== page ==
Prost wins at Spa – with a little help from a friend
Getting the best out of team-mates is a tricky balancing act, particularly in the most competitive of organisations, but in 1987 McLaren had a notably harmonious driver pairing when Stefan Johansson joined Alain Prost in the Woking squad, the two men combining mutual respect with genuine camaraderie. And in that year’s Belgian Grand Prix at Spa-Francorchamps, Stefan was pressed into service to help Alain win in the most technically unusual circumstances imaginable.
By 1987 it was clear that the McLaren-TAG technical partnership was nearing the end of its competitiveness. The bespoke Porsche-built TAG turbo V6s were still forces to be reckoned with in a race situation, but in high boost qualifying trim they were being outpaced by the rival Honda V6s used by Lotus and Williams.
That reality was emphasised on the superfast Spa-Francorchamps track where Nigel Mansell’s Williams took pole position on 1m 52.026s while Prost (1m 54.186s) and Johansson (1m 55.781s) could only manage sixth and 10th respectively. By then, of course, senior McLaren insiders knew that a deal had been done to move the team into its own Honda era in 1988.
For some insiders, the main story of the weekend was the collision and subsequent confrontation between Nigel Mansell’s Williams and Ayrton Senna’s Lotus, a spat which reached its crescendo when Mansell strode into the Lotus pit and grabbed the Brazilian by the collar. Only the prompt and effective intervention of three burly mechanics saved Senna from possible harm.
That collision left Nelson Piquet’s Williams ahead, but he succumbed to an engine management system problem. That left the two Ferraris at the head of the pack, but with Michele Alboreto suffering a c/v joint failure and Gerhard Berger’s engine giving up, suddenly Prost popped up at the head of the field. It was a typical Prost performance; unflustered, unobtrusive and yet wonderfully effective. From then on he simply concentrated on conserving the machinery, looking after tyres, brakes and gearbox in his own signature style.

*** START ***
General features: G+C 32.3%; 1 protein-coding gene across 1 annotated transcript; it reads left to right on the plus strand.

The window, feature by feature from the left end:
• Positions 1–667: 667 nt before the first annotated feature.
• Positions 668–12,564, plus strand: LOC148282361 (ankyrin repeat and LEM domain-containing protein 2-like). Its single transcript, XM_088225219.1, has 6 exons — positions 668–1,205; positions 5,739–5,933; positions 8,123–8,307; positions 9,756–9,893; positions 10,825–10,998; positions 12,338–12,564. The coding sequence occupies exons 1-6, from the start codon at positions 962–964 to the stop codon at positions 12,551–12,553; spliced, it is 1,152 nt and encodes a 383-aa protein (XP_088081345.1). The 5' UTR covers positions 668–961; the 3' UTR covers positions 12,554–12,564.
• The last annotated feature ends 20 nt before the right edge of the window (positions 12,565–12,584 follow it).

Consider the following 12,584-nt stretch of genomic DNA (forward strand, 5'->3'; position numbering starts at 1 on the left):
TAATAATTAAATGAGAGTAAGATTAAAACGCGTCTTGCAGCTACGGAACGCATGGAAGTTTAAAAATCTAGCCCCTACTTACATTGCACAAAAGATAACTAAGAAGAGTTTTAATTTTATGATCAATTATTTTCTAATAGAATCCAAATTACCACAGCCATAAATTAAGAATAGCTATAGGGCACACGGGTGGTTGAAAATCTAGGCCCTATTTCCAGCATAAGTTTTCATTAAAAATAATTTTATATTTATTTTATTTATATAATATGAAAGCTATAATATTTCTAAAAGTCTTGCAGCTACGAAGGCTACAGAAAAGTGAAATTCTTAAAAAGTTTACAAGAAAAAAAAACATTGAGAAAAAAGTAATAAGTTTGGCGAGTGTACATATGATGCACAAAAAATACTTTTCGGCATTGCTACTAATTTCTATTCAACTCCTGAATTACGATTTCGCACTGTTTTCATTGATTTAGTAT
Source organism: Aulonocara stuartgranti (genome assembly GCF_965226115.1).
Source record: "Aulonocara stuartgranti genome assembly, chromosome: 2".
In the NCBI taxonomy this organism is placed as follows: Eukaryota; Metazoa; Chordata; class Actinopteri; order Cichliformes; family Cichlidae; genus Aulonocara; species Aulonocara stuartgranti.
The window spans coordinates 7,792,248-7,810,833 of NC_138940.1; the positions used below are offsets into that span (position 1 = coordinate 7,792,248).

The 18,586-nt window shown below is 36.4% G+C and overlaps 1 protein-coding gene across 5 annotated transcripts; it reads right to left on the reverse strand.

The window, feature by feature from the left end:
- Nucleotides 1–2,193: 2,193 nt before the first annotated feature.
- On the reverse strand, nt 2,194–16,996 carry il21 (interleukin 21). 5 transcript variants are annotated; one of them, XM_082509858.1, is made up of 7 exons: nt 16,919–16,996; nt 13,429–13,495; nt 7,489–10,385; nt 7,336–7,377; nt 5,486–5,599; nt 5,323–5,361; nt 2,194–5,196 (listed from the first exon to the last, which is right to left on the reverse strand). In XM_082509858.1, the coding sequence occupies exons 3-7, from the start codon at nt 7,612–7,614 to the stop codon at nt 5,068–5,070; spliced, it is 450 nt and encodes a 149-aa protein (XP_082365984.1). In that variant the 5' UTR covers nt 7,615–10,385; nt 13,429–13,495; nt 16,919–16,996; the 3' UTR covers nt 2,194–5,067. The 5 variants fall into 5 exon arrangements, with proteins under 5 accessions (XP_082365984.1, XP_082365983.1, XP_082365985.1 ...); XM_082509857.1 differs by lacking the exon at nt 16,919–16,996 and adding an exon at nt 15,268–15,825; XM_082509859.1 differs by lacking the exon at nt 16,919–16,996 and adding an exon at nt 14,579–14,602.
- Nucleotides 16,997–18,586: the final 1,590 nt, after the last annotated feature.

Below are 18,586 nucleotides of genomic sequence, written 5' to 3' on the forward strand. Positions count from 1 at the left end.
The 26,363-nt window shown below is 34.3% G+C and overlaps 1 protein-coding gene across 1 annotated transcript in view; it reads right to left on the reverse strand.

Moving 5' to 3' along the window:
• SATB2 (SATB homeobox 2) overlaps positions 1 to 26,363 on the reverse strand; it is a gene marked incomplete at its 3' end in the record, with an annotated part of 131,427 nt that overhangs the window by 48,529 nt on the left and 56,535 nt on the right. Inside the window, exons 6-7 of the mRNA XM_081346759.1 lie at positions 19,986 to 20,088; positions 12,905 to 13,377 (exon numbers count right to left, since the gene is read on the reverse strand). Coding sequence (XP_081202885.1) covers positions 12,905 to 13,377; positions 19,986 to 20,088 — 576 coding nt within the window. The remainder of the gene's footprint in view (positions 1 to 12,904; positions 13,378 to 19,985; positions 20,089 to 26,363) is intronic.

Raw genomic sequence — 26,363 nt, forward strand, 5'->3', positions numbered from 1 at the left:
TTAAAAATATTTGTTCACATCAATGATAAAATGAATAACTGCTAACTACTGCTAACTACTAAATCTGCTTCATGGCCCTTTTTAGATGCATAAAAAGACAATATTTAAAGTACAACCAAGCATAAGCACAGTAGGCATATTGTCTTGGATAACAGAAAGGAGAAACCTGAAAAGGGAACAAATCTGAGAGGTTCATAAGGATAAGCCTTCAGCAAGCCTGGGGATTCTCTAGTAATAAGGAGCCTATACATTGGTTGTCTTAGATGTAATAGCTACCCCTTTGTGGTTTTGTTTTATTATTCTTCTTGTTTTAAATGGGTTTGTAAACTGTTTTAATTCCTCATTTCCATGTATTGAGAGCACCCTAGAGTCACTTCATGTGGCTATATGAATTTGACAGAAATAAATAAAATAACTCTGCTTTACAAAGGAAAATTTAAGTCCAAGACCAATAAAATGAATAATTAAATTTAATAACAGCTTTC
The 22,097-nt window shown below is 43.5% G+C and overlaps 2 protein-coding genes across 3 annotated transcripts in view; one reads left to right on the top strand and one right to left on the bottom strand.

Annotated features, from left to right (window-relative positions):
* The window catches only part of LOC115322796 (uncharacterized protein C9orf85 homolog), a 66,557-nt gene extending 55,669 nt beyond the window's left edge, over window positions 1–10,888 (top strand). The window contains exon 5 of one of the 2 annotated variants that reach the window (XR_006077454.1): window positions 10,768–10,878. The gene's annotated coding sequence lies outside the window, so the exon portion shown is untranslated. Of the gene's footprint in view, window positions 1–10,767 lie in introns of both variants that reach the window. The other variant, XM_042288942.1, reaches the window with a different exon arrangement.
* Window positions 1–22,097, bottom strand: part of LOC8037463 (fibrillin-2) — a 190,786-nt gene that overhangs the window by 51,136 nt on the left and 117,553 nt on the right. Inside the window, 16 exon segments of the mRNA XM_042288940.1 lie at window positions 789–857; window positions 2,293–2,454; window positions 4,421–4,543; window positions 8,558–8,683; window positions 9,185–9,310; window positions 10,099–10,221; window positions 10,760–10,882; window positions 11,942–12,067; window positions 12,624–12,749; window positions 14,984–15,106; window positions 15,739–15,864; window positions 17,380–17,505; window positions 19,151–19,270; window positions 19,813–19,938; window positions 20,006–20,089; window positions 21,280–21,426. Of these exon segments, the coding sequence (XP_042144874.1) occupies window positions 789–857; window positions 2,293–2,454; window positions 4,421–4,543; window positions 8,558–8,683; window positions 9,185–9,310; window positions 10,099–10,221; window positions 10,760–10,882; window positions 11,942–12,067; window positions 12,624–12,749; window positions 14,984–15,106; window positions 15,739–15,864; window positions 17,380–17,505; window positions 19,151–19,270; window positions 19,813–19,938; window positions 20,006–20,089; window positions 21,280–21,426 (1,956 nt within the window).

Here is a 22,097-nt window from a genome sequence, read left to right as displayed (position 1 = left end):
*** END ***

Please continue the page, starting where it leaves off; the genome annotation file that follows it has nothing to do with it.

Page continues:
“I have a remarkably superb car,” beamed Prost as he stepped down from the winner’s rostrum after successfully completing his afternoon’s work. “As soon as we got through the first corner, where I was pushed off in last year’s race, I felt very confident indeed.”
Less than half a minute behind in second place, Johansson felt equally satisfied with his own performance. The Swede pulled through the field with a blend of speed and restraint which some of his more experienced rivals might have usefully imitated.
On lap 26 of the 43 lap contest, Prost set the fastest lap but at about this time he began to fret that he might be running too hard as the onboard computer had failed and there was no way he could be certain that he had sufficient fuel to get him to the finish. Yet a slice of characteristic McLaren resourcefulness went some way towards resolving the problem.
From the pit wall, Prost’s engineer asked Johansson to set his boost pressure to the same level as Prost’s and then report the consumption figures from his car’s fuel computer which the team immediately relayed to Prost.
“That was a good idea,” admitted Alain, “but the trouble was that for most of the race I couldn’t hear what they were saying, so I just assumed that the calm mood of the guys on the pit wall meant that everything was going pretty much to schedule.”
In so many ways it was a reprise of his victory in the previous year’s Australian GP at Adelaide, the win which sealed his second world championship. That day, his McLaren-TAG’s fuel computer told him his tanks were dry and he completed the last three laps pretty much on thin air. At Spa, Prost wasn’t taking the chance, but it was that clever thinking from the guys on the pit wall that turned a problematic race into a near-certainty. All in all, a classic example of McLaren at work. And thinking on their feet.